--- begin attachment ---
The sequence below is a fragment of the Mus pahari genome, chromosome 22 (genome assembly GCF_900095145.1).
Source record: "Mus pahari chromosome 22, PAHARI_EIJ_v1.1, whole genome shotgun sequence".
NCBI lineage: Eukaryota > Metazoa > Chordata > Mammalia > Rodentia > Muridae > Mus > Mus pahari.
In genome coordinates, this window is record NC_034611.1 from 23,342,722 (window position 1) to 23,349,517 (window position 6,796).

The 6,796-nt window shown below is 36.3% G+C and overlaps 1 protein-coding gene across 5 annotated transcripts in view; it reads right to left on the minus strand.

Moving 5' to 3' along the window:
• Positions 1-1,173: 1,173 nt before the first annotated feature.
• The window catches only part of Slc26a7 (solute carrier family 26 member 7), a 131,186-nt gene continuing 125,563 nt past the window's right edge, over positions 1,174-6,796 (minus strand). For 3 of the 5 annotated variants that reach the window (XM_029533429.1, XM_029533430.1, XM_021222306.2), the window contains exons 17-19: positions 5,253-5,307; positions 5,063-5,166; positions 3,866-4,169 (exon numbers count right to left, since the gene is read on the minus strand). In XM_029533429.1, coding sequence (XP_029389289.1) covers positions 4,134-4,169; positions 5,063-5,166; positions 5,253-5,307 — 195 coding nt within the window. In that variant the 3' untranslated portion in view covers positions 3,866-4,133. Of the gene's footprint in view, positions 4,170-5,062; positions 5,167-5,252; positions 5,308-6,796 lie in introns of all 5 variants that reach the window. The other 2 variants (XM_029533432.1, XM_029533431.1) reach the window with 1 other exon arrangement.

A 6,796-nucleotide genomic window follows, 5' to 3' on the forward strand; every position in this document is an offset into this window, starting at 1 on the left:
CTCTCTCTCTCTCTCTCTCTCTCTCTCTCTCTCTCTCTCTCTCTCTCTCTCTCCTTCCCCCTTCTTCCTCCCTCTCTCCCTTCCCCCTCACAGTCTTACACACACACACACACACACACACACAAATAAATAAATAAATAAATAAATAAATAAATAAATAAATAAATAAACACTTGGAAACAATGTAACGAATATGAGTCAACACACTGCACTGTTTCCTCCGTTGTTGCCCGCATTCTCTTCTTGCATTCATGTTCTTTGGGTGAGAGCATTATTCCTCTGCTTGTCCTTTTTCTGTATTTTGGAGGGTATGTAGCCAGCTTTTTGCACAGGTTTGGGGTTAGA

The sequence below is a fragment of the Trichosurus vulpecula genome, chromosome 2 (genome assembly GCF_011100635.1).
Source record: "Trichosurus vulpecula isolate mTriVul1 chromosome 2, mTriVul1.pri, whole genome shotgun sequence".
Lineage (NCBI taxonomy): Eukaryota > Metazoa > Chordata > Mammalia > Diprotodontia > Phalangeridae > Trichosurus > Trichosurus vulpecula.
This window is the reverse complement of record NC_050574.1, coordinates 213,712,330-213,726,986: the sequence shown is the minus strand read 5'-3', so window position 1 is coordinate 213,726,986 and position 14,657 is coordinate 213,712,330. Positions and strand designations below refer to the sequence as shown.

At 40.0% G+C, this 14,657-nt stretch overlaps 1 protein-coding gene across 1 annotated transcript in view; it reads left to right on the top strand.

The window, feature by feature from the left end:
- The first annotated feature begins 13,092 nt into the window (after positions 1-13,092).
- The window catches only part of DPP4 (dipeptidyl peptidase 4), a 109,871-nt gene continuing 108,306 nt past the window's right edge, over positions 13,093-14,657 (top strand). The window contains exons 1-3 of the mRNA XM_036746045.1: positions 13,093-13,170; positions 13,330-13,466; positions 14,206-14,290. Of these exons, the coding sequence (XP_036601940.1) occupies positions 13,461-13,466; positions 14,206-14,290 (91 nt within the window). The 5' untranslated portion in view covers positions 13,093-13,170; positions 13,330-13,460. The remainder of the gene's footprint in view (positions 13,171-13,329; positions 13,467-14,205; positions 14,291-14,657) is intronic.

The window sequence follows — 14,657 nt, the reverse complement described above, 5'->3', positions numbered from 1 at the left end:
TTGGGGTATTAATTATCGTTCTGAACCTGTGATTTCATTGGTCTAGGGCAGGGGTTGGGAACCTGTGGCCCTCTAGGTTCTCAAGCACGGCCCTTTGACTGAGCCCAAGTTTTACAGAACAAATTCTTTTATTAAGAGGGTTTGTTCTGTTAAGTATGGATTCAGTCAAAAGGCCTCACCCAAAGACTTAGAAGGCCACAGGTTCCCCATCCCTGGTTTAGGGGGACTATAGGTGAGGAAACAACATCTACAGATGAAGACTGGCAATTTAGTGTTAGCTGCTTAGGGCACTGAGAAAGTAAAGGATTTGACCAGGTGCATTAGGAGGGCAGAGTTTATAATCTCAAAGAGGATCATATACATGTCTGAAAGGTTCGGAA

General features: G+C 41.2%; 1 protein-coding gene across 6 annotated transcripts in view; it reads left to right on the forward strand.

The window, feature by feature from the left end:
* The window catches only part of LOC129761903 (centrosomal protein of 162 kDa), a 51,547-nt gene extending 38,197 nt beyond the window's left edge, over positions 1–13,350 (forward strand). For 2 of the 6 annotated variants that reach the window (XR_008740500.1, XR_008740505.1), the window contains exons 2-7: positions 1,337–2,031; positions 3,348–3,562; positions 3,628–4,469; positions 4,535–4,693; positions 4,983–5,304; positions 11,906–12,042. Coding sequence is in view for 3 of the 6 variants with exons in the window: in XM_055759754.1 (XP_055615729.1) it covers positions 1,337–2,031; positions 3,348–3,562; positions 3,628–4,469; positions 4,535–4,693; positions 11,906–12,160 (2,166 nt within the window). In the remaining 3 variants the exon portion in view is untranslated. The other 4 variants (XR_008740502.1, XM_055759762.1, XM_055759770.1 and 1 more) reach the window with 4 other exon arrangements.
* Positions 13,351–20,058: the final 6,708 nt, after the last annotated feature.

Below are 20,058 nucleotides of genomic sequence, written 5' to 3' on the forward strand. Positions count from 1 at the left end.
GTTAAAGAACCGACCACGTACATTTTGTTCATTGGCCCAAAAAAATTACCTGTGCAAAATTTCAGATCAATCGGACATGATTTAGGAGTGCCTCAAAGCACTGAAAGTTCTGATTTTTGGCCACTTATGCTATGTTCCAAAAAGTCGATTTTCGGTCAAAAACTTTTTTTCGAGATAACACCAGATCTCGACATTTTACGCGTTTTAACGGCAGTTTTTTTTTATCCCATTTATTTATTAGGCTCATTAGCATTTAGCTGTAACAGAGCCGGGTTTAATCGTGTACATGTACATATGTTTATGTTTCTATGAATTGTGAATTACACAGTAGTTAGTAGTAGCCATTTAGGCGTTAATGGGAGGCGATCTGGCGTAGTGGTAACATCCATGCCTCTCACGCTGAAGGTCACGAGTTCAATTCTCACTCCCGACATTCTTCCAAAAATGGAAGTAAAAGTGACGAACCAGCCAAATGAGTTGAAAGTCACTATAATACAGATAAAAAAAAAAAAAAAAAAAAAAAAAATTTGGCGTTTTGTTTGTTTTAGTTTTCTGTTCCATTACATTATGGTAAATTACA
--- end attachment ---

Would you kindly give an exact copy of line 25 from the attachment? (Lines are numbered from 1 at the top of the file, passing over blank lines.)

Below are 20,058 nucleotides of genomic sequence, written 5' to 3' on the forward strand. Positions count from 1 at the left end.